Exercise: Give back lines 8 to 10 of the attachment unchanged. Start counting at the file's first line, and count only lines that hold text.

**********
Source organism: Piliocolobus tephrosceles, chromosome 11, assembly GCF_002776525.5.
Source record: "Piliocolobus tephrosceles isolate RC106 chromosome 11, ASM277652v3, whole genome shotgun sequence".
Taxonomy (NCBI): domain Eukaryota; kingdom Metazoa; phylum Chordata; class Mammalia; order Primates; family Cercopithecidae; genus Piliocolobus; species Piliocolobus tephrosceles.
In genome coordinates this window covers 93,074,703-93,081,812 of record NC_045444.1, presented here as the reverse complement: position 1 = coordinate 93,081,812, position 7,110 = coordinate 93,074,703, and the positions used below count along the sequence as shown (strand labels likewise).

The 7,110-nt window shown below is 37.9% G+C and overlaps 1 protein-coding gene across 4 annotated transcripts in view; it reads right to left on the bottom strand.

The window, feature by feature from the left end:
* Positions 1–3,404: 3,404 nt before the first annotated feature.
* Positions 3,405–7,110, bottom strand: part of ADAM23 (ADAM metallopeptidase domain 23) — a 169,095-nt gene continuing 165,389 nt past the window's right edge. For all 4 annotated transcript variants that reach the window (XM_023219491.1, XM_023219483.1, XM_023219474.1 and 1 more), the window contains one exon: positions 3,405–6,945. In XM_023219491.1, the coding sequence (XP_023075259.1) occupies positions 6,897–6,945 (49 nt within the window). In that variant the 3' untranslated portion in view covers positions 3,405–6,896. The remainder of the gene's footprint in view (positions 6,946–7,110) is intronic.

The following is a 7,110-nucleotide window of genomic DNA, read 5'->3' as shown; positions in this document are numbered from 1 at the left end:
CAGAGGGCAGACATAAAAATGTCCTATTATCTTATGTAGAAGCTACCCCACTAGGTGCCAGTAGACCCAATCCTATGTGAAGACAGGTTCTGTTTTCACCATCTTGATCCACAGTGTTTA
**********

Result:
* Positions 3,405–7,110, bottom strand: part of ADAM23 (ADAM metallopeptidase domain 23) — a 169,095-nt gene continuing 165,389 nt past the window's right edge. For all 4 annotated transcript variants that reach the window (XM_023219491.1, XM_023219483.1, XM_023219474.1 and 1 more), the window contains one exon: positions 3,405–6,945. In XM_023219491.1, the coding sequence (XP_023075259.1) occupies positions 6,897–6,945 (49 nt within the window). In that variant the 3' untranslated portion in view covers positions 3,405–6,896. The remainder of the gene's footprint in view (positions 6,946–7,110) is intronic.

The following is a 7,110-nucleotide window of genomic DNA, read 5'->3' as shown; positions in this document are numbered from 1 at the left end:
CAGAGGGCAGACATAAAAATGTCCTATTATCTTATGTAGAAGCTACCCCACTAGGTGCCAGTAGACCCAATCCTATGTGAAGACAGGTTCTGTTTTCACCATCTTGATCCACAGTGTTTA